TBD facilitates a reduction in batch size, ensuring a smoother flow of work throughout the development process.

Constant Work in Progress

Constant work in progress is the prevailing Modus Operandi for TBD. There is no perfect time to integrate changes or push things to production. By following this philosophy, teams no longer require code freezes to meet and review large changes - therefore eliminating any downtime associated with integrating new modifications.

Demos and user input can take place directly in the production environment, where it truly matters.


When it comes to monitoring, logging is essential. It allows you to monitor any spikes and mitigate any potential issues that may arise while doing TBD. Logging should be a fundamental aspect for any application, but it becomes even more critical in the context of TBD.

  • Real-time logs: provide instant feedback, but while querying or tracking is not possible, it offers a grasp of what is happening.
  • Lagging logs: serve as the ideal place for conducting queries, looking at what happened and taking on the role of an investigator.

Getting Closer to Pure TBD: Short lived branches

A short-lived branch is a temporary branch created for a specific task, intended to live less than a feature branch and to be pushed by the end of the day. While the primary focus of pure TBD is to push directly to trunk, these short-lived branches can be useful for testing, bug-fixing or saving work at the end of the day or when switching roles during pairing sessions. If needed, these branches can be merged back into the trunk by creating a "pull request."

The key aspect of this practice lies in the size of the branch's file before it is merged and eventually deleted due to its staleness. As a rule of thumb, they should never live longer than 48h, as extending their lifespan can convert them into feature branches, which contradicts the main objective of TBD. Typically, 1 developer (or 2 when pairing) should be responsible for contributing to these branches.

It is ok to merge code from the trunk to the branch to bring them closer, but merging the branch back into the trunk should be regarded as  the final step in completing that small feature. Once this merge is done, the branch should be deleted.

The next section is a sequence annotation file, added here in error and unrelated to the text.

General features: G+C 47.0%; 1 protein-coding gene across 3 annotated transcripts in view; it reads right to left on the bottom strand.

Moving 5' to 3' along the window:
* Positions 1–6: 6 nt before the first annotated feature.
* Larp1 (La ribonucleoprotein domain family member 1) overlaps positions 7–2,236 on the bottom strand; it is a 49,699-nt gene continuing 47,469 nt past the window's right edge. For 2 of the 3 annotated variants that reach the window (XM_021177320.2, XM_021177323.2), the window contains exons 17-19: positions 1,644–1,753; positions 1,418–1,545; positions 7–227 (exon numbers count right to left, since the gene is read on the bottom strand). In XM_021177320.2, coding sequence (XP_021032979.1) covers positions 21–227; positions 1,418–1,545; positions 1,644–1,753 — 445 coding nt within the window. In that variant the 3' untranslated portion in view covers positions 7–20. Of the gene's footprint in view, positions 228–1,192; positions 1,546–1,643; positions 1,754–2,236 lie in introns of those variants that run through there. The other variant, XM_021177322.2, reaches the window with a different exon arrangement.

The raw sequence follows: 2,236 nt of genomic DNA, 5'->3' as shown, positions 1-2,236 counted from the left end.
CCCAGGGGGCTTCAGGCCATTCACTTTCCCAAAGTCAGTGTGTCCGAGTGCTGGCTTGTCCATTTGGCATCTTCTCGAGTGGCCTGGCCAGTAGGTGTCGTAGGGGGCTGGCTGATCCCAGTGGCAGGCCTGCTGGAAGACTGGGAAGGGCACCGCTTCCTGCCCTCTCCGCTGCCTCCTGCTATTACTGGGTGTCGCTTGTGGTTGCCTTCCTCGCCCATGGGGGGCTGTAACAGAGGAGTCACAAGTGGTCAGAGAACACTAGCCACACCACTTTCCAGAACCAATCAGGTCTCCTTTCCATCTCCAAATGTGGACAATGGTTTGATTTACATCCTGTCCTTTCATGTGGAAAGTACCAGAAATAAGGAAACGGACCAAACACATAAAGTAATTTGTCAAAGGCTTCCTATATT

As the entire team works mainly on the same branch, the potential risk of conflicts increases. To mitigate this issue, consider pushing smaller chunks of code and pulling more often. Also, keep in mind that communication among team members is important. Just by trying to avoid coding on the same piece of code at the same time you can reduce the likelihood of encountering of unwanted conflict and merging. 

Having a lot of developers working on the same codebase can also create conflicts. Consider splitting the teams and/or the applications in microservices or smaller packages if needed.

Challenges for Practitioners

Despite the hype surrounding TBD and the numerous benefits it offers to agile teams, resistance to shift still persists.

Over the past decade, developers have been ''trained'' to adhere to different environments in order to complete several tasks, such as development, quality assurance, and production. When presented with the option of switching to TBD, some resistance inevitably arises, as the fear of impacting production affects all developers no matter their domain. This highlights the importance of considering the human aspect of software development, especially in fast-paced, ever-changing environments.

Extreme Programming, with its set of values, provides the necessary foundation for high-performance teams. When Kent Beck, creator of XP, released the second edition of the book, he introduced the value of respect, alongside feedback, simplicity, communication, and courage.

Many teams across the industry lack the courage and respect required to adopt practices like TBD. However, our advice is that if you ever get the chance to try and experiment with this approach, you should seize the opportunity to explore its potential.

This blog was collaboratively written by Matheus Marabesi, Fernando del Caz, Javier Chacana and Arturo Menéndez. If you'd like to know more about them, check out Our People's page.